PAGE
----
VIDEO: Simulation of a merger of two black holes, produced by a Georgia Tech team including Matt Kinsey, Karan Jani, and Michael Clark. Click to play. (No audio.)
When astrophysicists saw the squiggly lines recorded by LIGO detectors in Washington and Louisiana in September 2015, they immediately suspected that the gravitational waves they were seeing — the first ever observed — signaled the collision of two massive black holes.
For ordinary folks, however, the squiggles — which confirmed another prediction of Albert Einstein’s 1915 general theory of relativity — just didn’t say very much.
But for Karan Jani, a member of the LIGO team and a doctoral candidate in Georgia Tech’s School of Physics, and Matt Kinsey, another doctoral candidate, the waves offered an opportunity to apply simulation and visualization technology to help a broader audience share in the excitement the scientists were experiencing.
Using Einstein’s equations, Jani created a simulation of the collision of black holes recorded by the Laser Interferometer Gravitational-wave Observatory (LIGO) detectors. The event itself lasted just a half second, but simulating it required an estimated 50,000 hours of high-performance computer time — using a Georgia Tech computer cluster and a supercomputer at the Texas Advanced Computing Center.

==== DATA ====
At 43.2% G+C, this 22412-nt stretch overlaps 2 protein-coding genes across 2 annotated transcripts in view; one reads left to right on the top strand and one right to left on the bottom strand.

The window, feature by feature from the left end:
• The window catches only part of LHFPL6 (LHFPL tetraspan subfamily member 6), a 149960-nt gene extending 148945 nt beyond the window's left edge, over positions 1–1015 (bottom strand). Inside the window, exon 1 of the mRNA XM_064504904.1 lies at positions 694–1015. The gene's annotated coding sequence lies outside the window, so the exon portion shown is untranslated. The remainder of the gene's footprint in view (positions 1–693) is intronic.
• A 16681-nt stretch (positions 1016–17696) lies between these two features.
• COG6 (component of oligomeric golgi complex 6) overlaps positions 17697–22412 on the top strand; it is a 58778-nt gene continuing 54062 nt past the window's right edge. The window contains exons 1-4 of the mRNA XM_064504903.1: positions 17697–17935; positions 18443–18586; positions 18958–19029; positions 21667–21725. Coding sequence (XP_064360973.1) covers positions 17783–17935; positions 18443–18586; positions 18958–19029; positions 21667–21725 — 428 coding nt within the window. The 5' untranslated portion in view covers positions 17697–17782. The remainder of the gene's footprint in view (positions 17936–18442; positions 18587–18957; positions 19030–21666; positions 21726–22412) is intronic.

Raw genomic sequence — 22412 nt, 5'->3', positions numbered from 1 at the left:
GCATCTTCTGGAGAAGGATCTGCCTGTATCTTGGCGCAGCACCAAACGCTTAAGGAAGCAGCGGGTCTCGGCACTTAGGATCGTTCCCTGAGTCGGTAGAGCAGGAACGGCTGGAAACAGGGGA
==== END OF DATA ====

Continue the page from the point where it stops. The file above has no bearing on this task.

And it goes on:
Kinsey then used a program known as VisIt to convert the simulations to a 3-D animation; frames from the animation were used to create a poster that was shown by media around the world.
“These graphics are really the only way that people in general could have grasped what the discovery is all about,” Jani said. “To take Einstein’s equations and solve them, you need a very sophisticated numerical infrastructure, and we were fortunate to have had access to this.”
When the black holes collided 1.3 billion years ago, the gravitational waves radiated away from them in a three-dimensional pattern. But since the waves were detected at only two locations on Earth, the full 3-D nature of the event could not have been appreciated without the simulation and visualization.
The two black holes were each roughly 30 times the mass of our sun, but because black holes are the densest objects in the universe, the resulting body would have had an area perhaps no larger than Montana. The amount of energy released by the collision was 50 times the total energy emitted by the universe at that instant.
“It is truly remarkable that we were here at the right time and with the technology to detect this,” Jani said. — John Toon
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